Women suffering period pain urged to be checked by GP for endometriosis

Female Doctors
Women suffering from period pain have been advised to see their doctor for signs of endometriosis, amid concerns that GP’s need to be more aware of the disease.

New NHS guidance, the first-ever on endometriosis, says women are waiting seven and a half years on average for a diagnosis.

The disease, which affects one in ten women, can cause some women to become infertile, and others are unable to work.

Symptoms include chronic pelvic discomfort, extremely painful periods and pain during bowel movements or sexual intercourse.

Endometriosis occurs when tissue that mimics the lining of the womb is found in other parts of the body. This lining can cover the ovaries, fallopian tubes, parts of the stomach and bowel.

Due to the new guidance, doctors must consider endometriosis in women after seeing just one symptom, such as serious period pains that affect daily activities and quality of life.

The guidance also suggests helping to diagnose the condition by using laparascopy or ultrasound.

The National Institute for Health and Care Excellence (NICE) has called for people suffering with endometriosis to be diagnosed quicker, saying that the NHS must ‘listen to women’.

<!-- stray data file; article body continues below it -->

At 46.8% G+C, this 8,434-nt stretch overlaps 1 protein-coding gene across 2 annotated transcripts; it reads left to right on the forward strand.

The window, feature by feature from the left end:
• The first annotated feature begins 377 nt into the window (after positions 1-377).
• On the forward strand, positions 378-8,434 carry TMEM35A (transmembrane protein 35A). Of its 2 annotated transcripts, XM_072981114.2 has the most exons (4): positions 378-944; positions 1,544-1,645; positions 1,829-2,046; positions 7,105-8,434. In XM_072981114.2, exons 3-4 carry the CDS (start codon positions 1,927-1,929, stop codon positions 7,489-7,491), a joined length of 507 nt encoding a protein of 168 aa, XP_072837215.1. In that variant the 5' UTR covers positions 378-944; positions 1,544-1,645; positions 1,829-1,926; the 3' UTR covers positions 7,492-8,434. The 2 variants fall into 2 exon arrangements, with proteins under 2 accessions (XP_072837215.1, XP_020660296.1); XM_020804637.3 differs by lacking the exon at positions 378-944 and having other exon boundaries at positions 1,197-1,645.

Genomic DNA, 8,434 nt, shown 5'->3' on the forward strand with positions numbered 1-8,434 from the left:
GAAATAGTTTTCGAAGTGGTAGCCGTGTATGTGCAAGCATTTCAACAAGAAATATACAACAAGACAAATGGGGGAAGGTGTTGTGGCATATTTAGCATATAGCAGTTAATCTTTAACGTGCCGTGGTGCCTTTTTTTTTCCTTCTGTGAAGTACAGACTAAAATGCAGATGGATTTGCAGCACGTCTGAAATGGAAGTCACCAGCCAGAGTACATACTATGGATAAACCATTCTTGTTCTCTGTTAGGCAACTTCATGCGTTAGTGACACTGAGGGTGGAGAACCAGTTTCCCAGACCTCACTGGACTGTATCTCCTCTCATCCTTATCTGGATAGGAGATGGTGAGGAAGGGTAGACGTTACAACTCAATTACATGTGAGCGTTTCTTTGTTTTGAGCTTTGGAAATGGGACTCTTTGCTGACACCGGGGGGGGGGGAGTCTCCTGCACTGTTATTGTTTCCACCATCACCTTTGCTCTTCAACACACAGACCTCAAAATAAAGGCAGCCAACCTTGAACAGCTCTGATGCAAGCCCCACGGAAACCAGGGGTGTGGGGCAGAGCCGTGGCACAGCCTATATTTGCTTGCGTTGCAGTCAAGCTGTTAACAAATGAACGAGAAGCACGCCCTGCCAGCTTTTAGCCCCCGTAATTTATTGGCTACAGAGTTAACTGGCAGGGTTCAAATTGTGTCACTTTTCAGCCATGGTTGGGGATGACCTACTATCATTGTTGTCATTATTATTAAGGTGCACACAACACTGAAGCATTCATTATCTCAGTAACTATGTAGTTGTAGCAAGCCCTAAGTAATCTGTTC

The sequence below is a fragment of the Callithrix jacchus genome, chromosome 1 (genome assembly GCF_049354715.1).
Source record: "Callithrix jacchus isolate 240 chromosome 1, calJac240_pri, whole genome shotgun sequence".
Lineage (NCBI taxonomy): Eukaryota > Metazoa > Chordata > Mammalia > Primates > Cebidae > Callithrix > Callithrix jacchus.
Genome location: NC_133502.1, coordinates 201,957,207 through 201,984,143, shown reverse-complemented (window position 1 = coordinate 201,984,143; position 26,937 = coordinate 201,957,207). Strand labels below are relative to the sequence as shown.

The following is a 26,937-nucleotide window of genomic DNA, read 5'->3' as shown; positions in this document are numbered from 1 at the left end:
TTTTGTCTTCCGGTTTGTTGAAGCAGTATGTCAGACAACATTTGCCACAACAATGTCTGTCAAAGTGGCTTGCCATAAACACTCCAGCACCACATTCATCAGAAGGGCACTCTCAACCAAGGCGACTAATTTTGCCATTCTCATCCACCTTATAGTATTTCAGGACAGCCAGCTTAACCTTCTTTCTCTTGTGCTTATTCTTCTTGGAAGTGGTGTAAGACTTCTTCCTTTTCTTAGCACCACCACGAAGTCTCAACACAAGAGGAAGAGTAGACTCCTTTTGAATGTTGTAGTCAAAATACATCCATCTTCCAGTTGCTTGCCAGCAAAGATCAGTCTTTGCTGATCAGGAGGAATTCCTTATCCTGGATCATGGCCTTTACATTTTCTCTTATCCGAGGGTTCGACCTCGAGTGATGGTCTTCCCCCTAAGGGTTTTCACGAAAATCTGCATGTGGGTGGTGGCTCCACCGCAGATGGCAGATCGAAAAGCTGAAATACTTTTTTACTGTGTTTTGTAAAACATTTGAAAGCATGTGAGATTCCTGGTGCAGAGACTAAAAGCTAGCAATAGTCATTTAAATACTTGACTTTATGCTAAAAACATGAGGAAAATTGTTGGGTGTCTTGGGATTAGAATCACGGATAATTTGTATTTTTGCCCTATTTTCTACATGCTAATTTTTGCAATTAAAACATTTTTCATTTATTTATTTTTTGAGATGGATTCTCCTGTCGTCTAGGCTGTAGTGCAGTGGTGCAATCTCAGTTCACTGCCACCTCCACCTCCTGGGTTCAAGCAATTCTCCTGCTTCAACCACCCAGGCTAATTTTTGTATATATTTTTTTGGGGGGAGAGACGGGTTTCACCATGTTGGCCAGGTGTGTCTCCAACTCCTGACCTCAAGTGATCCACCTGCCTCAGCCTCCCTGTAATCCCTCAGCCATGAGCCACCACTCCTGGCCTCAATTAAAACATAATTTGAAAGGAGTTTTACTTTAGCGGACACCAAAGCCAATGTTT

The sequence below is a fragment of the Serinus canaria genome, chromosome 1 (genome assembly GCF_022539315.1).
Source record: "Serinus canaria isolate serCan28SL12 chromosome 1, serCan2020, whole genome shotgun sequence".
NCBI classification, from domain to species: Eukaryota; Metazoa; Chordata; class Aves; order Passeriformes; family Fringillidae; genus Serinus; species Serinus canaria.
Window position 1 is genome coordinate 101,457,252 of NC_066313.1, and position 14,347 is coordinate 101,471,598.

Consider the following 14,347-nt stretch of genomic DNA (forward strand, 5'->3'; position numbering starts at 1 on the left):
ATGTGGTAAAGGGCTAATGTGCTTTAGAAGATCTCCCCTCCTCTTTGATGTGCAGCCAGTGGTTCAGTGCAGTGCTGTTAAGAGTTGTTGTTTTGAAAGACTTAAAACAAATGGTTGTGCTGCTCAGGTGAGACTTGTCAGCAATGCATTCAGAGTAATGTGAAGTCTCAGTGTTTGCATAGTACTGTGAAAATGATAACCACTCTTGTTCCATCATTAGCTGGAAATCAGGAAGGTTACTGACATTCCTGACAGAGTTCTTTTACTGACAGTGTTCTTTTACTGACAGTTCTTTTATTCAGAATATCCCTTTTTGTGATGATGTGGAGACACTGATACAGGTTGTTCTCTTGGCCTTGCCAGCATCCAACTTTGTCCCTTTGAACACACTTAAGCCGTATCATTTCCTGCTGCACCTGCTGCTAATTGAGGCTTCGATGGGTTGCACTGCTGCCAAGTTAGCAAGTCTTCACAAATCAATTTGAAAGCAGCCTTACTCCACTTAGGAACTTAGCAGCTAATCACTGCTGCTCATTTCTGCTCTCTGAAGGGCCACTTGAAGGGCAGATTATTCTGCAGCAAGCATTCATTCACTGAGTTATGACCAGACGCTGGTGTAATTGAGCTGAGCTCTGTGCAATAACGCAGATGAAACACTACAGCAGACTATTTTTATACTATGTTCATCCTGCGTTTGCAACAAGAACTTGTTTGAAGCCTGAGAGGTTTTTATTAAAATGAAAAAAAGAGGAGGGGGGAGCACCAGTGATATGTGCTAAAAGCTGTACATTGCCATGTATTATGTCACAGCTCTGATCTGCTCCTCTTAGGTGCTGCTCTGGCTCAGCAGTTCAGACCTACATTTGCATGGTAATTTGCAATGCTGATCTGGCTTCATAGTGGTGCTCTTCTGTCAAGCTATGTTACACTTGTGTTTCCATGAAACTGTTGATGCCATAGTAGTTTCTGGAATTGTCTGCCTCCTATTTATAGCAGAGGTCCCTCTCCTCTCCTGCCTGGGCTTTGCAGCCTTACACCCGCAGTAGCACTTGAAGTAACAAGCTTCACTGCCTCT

Professor Mark Baker, director of the centre for guidelines at Nice told The Guardian

Delayed diagnosis is a significant problem for many women with endometriosis leading them to years of unnecessary distress and suffering,”

He continued: “The condition is difficult to diagnose as symptoms vary and are often unspecific.”

“However, once it has been diagnosed, there are effective treatments available that can ease women’s symptoms.”

“This guideline will help healthcare professionals detect endometriosis early, to close the symptom to diagnosis gap and to ensure more timely treatment.”

Back in March, the All Parliamentary Group on Women’s Health said 40 per cent of  2,600 women surveyed said they had seen a doctor 10 or more times before being diagnosed.

Caroline Overton, chairwoman of the guideline committee and a consultant gynaecologist, spoke about the disease: “There is no cure for endometriosis, so helping affected women manage their symptoms is imperative.”

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